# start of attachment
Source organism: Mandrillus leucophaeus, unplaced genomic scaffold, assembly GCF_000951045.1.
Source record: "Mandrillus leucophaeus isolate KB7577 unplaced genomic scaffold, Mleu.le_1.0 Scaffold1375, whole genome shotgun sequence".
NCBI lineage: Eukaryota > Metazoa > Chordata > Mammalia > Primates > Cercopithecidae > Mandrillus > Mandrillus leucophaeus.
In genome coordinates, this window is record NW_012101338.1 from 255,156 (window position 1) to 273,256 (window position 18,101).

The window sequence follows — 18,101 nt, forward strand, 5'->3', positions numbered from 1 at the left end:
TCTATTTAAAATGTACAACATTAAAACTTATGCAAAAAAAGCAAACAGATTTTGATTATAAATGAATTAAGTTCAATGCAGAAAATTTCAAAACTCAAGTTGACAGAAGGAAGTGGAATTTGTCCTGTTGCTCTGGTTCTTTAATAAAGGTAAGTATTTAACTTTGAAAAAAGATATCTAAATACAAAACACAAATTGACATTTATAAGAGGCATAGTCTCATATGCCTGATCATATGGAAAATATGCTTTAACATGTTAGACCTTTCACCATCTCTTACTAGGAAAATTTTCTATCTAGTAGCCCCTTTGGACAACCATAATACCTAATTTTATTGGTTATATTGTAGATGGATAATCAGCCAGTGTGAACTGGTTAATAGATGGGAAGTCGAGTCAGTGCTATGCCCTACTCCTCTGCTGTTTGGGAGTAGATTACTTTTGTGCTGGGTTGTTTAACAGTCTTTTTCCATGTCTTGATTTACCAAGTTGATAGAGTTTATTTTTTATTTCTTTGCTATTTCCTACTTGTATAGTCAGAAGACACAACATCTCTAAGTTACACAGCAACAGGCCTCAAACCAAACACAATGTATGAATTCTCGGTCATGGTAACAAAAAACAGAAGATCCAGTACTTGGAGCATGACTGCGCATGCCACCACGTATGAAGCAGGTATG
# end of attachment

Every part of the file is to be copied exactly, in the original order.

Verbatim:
Source organism: Mandrillus leucophaeus, unplaced genomic scaffold, assembly GCF_000951045.1.
Source record: "Mandrillus leucophaeus isolate KB7577 unplaced genomic scaffold, Mleu.le_1.0 Scaffold1375, whole genome shotgun sequence".
NCBI lineage: Eukaryota > Metazoa > Chordata > Mammalia > Primates > Cercopithecidae > Mandrillus > Mandrillus leucophaeus.
In genome coordinates, this window is record NW_012101338.1 from 255,156 (window position 1) to 273,256 (window position 18,101).

The window sequence follows — 18,101 nt, forward strand, 5'->3', positions numbered from 1 at the left end:
TCTATTTAAAATGTACAACATTAAAACTTATGCAAAAAAAGCAAACAGATTTTGATTATAAATGAATTAAGTTCAATGCAGAAAATTTCAAAACTCAAGTTGACAGAAGGAAGTGGAATTTGTCCTGTTGCTCTGGTTCTTTAATAAAGGTAAGTATTTAACTTTGAAAAAAGATATCTAAATACAAAACACAAATTGACATTTATAAGAGGCATAGTCTCATATGCCTGATCATATGGAAAATATGCTTTAACATGTTAGACCTTTCACCATCTCTTACTAGGAAAATTTTCTATCTAGTAGCCCCTTTGGACAACCATAATACCTAATTTTATTGGTTATATTGTAGATGGATAATCAGCCAGTGTGAACTGGTTAATAGATGGGAAGTCGAGTCAGTGCTATGCCCTACTCCTCTGCTGTTTGGGAGTAGATTACTTTTGTGCTGGGTTGTTTAACAGTCTTTTTCCATGTCTTGATTTACCAAGTTGATAGAGTTTATTTTTTATTTCTTTGCTATTTCCTACTTGTATAGTCAGAAGACACAACATCTCTAAGTTACACAGCAACAGGCCTCAAACCAAACACAATGTATGAATTCTCGGTCATGGTAACAAAAAACAGAAGATCCAGTACTTGGAGCATGACTGCGCATGCCACCACGTATGAAGCAGGTATG